In almost all cases client-side researchers are leading with utilizing these techniques, with suppliers lagging behind in their adoption (and therefore offering) these techniques. This indicates that either buyers will be centering their relationships around vendors who can offer these methods, and it is likely that in many cases that means they will be working with non-traditional suppliers, many of which may not even consider themselves within the market research space. This is certainly in line with current thinking of many industry leaders about the emergence of new competitive forces that are encroaching upon the traditional “insights” field.
The chart below shows the projected usage of merging techniques in 2012.
As part of our GRIT study, a parallel social media analytics study was also conducted, in association with NetBase, a study co-sponsor. For this exercise, NetBase used their social media monitoring platform to search public websites for comments about emerging methods – specifically, the frequency with which emerging methods terms appear, and the sentiment (positive or negative) associated with each one. The intent of this analysis is to understand whether “online influencers” differ from self-reported feedback based on industry research, such as GRIT.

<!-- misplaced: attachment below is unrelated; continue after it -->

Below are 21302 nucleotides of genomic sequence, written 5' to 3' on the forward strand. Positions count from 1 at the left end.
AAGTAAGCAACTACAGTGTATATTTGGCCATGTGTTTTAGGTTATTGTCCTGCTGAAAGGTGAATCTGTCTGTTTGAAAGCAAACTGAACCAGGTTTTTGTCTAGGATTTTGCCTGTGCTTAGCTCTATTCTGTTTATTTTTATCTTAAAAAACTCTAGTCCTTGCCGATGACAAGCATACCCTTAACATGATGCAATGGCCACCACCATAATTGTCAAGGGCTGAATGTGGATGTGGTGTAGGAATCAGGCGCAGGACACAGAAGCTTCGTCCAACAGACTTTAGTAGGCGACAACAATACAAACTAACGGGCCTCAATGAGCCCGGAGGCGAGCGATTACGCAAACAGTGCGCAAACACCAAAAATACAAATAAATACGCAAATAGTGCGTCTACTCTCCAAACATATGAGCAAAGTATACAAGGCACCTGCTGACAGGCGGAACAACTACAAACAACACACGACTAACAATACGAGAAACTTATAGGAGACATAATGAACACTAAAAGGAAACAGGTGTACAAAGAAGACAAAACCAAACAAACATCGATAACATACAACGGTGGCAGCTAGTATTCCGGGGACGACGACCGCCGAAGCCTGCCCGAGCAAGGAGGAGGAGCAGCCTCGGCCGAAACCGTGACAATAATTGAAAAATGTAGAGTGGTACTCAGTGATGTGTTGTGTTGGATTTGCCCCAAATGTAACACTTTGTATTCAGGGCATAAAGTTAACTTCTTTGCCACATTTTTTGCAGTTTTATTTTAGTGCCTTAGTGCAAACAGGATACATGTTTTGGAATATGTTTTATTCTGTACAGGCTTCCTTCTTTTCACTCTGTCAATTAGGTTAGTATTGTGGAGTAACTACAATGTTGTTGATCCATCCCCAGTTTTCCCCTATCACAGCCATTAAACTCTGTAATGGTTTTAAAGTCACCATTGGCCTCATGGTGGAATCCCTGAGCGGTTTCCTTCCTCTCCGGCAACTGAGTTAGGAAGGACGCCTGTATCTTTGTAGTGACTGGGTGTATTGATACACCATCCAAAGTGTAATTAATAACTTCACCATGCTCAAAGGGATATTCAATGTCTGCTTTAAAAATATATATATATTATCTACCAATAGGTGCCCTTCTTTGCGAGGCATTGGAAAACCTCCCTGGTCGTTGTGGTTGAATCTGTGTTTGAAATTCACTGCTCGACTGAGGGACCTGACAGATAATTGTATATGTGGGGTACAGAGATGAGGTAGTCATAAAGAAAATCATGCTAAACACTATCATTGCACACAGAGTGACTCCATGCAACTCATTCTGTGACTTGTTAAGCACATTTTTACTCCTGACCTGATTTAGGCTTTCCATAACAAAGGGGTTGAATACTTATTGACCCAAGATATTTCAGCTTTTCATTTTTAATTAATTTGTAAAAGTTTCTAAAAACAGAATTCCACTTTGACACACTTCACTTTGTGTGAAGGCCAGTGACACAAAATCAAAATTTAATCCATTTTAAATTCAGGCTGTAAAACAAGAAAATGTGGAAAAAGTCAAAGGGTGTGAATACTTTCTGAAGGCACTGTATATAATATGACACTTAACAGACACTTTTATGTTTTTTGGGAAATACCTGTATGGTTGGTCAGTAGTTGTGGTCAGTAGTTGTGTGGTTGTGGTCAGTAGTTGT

As you can see from the charts, the amount of buzz associated with Online Communities, Data Mining, Social Media Analytics, Text Analytics, and Mobile Surveys is proportionate to the percentage relationships seen in our GRIT sample (i.e., those who indicated that they have used these technologies in the past).
However, there is more buzz than actual use for Eye Tracking, Crowdsourcing, Virtual Environments, NeuroMarketing, Biometric Response, and Serious Games – that is, there is a lot of chatter about these methods, yet little use to date (most are well under 10%).
Here is the chart: